This change of host can be affected by the hybridization patterns of plants, which determine the hybrid genotype that opens the genetic space between the parental species. Floate and Whitham (1993) proposed four hypothetical scenarios: first, no hybridization between the parental species; second, if parental species hybridize and produce sterile F1 offspring, all hybrid individuals will have 50 % of the genome of each parental species; third, if the parental species show hybridization and produce sterile F1 offspring, the hybrids will show unidirectional introgression, i.e., the hybrids will cross with only one of the parental species to produce a genotype continuum of hybrids towards that parent. Under this scenario, the change of one host species for another is facilitated, but the space that remains still represents a barrier to the gradual change of host. The fourth scenario proposes that hybridization between parental species will produce fertile F1 hybrid individuals, which will backcross with the two parental species, generating a pattern of bidirectional introgression that will result in a genetic continuum between the hybrid individuals and the parental species, facilitating the change of host (Floate and Whitham 1993).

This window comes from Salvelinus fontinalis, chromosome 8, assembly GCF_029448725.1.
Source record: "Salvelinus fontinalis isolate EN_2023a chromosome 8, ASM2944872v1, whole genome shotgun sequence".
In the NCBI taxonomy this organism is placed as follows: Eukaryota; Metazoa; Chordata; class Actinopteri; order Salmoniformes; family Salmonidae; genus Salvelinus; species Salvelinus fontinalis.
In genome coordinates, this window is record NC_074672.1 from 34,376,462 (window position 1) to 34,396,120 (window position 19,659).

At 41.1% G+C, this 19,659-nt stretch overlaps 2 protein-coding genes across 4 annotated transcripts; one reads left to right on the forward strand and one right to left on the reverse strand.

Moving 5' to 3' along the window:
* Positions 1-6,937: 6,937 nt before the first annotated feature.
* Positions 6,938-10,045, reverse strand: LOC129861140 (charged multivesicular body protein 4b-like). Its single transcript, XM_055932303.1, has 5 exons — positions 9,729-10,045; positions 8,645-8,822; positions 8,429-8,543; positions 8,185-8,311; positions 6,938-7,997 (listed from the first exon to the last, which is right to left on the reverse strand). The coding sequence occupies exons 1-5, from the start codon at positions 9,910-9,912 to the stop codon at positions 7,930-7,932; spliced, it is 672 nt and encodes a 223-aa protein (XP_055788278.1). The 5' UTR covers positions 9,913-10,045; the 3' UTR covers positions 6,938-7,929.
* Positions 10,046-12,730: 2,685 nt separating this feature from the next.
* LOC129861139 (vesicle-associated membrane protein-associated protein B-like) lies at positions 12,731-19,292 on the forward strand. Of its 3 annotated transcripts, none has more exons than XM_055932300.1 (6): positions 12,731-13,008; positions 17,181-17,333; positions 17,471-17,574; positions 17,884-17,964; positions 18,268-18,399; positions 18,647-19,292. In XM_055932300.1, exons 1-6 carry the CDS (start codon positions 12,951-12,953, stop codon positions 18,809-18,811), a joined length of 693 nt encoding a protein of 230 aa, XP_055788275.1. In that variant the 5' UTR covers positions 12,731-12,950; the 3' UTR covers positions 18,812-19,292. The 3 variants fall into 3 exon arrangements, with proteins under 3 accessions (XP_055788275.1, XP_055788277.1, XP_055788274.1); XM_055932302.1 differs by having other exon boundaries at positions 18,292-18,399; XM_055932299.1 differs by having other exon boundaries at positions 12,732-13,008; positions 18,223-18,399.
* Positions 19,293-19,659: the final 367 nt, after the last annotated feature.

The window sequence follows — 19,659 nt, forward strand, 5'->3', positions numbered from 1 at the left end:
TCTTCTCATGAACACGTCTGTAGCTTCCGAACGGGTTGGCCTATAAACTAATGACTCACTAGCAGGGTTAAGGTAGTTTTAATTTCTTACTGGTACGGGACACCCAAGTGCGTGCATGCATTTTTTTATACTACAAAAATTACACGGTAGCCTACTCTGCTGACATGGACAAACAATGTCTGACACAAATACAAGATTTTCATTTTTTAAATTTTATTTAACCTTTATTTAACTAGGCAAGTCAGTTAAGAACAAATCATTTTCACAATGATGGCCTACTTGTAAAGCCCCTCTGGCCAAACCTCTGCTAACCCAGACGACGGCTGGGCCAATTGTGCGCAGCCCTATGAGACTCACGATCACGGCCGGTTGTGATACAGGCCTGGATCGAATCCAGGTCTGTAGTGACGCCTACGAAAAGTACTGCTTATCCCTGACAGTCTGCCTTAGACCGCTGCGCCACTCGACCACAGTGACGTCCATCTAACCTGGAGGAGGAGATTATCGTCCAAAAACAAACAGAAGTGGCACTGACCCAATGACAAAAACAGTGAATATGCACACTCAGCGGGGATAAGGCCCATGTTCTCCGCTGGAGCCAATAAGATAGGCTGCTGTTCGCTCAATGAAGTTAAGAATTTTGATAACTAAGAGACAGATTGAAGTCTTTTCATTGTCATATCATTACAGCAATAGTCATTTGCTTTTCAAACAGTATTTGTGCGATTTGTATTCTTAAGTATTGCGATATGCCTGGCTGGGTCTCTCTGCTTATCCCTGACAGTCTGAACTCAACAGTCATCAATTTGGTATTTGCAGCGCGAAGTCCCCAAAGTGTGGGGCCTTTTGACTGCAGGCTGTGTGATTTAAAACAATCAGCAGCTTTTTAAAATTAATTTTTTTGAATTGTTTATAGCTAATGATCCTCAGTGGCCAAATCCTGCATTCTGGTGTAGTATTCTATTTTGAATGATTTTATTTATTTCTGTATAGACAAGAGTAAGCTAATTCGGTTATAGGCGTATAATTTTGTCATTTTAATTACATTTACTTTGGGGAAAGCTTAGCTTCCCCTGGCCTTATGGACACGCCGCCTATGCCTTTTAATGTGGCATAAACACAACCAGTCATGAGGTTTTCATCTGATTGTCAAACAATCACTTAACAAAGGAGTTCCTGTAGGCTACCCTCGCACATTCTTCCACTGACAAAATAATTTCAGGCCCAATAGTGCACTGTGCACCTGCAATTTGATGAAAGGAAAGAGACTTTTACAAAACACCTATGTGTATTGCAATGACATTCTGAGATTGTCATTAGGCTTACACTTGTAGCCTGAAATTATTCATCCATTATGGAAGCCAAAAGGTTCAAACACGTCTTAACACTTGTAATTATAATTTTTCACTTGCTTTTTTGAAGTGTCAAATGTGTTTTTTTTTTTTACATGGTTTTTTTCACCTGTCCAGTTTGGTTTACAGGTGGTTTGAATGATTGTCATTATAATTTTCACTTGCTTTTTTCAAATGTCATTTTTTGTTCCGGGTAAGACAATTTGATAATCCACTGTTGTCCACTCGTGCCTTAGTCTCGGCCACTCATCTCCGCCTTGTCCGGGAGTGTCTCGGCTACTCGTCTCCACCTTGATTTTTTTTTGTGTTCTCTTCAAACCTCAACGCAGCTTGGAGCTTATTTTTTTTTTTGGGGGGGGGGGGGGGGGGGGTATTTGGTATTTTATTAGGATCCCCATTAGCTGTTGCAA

Considering the high frequency of hybridization between species of oaks (Spellenberg 1995; Howard et al. 1997; Tovar-Sánchez and Oyama 2004; Curtu et al. 2007; Peñaloza-Ramírez et al. 2010; Valencia-Cuevas et al. 2015) and that hybrid host plants facilitate the establishment of herbivore species (Whitham 1989; Boecklen and Spellenberg 1990; Floate and Whitham 1993; Tovar-Sánchez and Oyama 2006a), one would expect that the change of host by herbivores between species of the genus Quercus would be well documented. However, actually, this subject has been little studied. In a recent study, Tovar-Sánchez and Oyama (2006b) found that Q. × dysophylla (hybrid resulting from a cross between Q. crassipes and Q. crassifolia) has 25.7 % (n = 9) of the insects that are specific to the two parental species supporting the hypothesis of the hybrid bridge. A proposal associated with this hypothesis is that the hybridization patterns of plants (described above) can influence the structure of their communities. For example, it has been reported that species richness can be higher in hybrid zones with bidirectional introgression, where a genetic continuum can facilitate the accumulation in hybrids of herbivores of the two parental species (Whitham et al. 1999); intermediate species richness has been found in hybrid zones formed by unidirectional introgression where hybrids can accumulate herbivore species associated with only one of the parental species; the lowest species richness was found in hybrid zones formed by sterile F1 hybrids due to the lack of backcrossing with the parental species, which prevented the formation of a continuum of hybrid genotypes that could act as bridges for host switching (Whitham et al. 1999). In this regard, the study by Tovar-Sánchez and Oyama (2006b) in seven hybrid zones of the Q. crassipes × Q. crassifolia complex in Mexico showed that in the hybrid zone where bidirectional introgression was detected, the hybrids supported the highest richness of insects compared to hybrids in the other six hybrid zones where there was unidirectional introgression (asymmetric).